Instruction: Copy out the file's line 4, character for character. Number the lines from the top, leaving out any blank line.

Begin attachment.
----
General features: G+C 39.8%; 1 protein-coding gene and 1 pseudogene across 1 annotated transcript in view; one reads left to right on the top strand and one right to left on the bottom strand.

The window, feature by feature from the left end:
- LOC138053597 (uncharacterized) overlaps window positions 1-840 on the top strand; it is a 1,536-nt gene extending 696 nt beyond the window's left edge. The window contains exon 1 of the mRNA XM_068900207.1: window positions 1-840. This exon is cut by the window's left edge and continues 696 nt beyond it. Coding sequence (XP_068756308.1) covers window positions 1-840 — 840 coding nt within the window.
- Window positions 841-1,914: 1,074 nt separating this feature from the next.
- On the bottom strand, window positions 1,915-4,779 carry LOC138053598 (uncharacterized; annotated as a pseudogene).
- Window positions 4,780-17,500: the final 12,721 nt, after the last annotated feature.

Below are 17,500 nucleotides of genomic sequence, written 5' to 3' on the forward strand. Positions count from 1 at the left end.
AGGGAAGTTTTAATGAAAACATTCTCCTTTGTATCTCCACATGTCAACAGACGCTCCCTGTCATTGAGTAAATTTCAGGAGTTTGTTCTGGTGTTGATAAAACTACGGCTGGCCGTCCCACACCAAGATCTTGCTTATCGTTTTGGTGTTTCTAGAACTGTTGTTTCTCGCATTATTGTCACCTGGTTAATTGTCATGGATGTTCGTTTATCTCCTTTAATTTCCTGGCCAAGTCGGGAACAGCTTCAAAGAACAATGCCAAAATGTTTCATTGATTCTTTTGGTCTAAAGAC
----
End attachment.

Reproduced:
- Window positions 841-1,914: 1,074 nt separating this feature from the next.